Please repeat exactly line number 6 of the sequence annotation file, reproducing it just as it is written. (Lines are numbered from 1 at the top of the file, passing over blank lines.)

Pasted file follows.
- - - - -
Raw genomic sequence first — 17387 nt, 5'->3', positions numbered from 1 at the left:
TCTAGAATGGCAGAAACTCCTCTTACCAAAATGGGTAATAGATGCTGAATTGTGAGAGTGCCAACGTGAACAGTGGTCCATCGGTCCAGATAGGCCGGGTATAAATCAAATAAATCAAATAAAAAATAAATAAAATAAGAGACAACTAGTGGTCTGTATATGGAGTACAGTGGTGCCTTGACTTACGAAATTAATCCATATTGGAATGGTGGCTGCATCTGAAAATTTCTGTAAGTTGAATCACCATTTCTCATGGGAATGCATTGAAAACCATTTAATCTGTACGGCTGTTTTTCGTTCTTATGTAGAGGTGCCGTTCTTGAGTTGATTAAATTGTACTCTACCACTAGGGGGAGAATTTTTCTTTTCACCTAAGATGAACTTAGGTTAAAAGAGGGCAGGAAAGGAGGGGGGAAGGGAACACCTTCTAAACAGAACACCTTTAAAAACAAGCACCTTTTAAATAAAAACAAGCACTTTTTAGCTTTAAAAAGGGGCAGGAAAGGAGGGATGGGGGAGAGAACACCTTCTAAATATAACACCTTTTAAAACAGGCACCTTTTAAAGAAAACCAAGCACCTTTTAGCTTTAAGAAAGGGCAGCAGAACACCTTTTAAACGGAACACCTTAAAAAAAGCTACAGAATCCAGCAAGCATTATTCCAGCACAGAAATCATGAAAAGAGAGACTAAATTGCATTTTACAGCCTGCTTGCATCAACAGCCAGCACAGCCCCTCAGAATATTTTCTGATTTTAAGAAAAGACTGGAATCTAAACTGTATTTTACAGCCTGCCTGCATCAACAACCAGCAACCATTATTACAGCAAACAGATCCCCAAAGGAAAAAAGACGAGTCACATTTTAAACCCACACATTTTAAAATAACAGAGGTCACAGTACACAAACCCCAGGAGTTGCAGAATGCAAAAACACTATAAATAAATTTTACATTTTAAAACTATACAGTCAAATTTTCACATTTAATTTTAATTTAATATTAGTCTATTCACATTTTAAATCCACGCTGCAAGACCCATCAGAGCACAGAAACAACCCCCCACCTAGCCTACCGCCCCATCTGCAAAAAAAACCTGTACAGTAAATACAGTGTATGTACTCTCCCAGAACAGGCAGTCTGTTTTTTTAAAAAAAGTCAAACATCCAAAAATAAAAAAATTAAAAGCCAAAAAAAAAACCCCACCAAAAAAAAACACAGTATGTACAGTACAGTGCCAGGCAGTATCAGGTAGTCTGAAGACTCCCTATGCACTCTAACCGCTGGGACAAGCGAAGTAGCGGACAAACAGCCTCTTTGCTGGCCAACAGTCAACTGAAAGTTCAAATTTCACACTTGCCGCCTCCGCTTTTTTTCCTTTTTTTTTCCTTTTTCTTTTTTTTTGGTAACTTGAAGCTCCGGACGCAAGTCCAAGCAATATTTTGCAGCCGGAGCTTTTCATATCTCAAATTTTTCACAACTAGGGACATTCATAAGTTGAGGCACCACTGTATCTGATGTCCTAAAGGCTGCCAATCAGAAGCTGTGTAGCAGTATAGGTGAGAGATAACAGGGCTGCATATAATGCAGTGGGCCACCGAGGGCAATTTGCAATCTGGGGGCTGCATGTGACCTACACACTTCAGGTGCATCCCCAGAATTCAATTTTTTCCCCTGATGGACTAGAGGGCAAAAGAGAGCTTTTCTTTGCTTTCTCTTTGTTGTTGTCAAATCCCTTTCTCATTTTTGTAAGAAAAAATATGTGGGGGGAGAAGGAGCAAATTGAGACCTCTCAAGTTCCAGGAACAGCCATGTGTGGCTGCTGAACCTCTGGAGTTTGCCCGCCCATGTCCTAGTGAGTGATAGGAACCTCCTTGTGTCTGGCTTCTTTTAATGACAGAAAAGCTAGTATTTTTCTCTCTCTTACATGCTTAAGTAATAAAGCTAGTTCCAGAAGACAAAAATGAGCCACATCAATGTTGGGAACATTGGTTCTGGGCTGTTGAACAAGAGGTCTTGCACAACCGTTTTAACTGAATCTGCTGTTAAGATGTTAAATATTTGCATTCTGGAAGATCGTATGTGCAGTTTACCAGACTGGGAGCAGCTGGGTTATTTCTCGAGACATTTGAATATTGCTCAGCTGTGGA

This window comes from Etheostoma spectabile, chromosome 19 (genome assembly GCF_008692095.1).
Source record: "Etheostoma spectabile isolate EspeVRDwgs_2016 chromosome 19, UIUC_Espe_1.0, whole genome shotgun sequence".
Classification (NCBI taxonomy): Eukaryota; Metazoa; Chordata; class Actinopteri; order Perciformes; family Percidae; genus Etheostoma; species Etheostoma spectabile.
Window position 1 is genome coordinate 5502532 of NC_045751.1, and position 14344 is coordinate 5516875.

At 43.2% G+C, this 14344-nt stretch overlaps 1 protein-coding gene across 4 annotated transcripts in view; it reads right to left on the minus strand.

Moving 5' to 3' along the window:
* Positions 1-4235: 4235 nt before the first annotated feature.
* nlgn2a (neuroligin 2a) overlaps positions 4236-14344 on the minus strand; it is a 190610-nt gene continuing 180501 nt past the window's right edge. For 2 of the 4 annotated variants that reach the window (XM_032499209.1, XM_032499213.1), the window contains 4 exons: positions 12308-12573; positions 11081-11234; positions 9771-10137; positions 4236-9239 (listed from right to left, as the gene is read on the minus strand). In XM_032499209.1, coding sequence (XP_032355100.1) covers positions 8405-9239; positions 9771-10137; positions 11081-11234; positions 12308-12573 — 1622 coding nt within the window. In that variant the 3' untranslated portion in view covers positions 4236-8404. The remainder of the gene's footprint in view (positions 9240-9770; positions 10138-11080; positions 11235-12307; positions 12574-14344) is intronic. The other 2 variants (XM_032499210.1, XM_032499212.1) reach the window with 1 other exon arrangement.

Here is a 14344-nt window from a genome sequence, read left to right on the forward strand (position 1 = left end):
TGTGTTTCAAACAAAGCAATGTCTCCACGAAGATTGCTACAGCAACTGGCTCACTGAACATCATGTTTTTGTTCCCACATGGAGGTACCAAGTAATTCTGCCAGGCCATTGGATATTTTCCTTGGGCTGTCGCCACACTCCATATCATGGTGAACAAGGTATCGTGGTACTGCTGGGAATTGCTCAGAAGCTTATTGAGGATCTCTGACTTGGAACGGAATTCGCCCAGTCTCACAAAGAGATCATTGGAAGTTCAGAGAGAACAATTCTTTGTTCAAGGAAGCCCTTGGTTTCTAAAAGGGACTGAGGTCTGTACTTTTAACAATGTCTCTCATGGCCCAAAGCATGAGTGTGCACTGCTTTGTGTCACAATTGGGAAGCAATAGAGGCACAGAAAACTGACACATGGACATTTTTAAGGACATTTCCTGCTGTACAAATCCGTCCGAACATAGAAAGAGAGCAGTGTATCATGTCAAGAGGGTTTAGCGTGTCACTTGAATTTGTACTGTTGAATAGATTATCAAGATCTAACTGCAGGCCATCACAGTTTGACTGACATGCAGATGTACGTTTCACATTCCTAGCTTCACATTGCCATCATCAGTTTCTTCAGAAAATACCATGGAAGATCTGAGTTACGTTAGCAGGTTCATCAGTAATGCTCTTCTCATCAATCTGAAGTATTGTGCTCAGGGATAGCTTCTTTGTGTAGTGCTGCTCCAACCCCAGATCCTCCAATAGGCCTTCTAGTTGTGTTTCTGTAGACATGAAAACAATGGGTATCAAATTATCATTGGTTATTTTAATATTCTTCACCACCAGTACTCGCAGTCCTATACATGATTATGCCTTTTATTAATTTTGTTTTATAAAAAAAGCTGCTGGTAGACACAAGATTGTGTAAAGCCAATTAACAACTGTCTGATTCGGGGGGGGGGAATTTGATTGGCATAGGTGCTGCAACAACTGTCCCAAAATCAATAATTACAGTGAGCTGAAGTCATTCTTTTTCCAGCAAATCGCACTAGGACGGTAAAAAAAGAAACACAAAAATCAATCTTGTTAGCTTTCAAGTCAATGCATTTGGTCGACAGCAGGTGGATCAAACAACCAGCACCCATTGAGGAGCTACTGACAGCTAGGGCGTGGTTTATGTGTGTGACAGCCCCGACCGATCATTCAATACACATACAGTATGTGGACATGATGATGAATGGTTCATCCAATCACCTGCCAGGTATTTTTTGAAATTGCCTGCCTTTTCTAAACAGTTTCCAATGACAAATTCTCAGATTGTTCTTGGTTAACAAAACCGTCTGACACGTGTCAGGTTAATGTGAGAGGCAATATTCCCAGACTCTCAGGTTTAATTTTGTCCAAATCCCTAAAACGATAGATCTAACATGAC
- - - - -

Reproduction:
Window position 1 is genome coordinate 5502532 of NC_045751.1, and position 14344 is coordinate 5516875.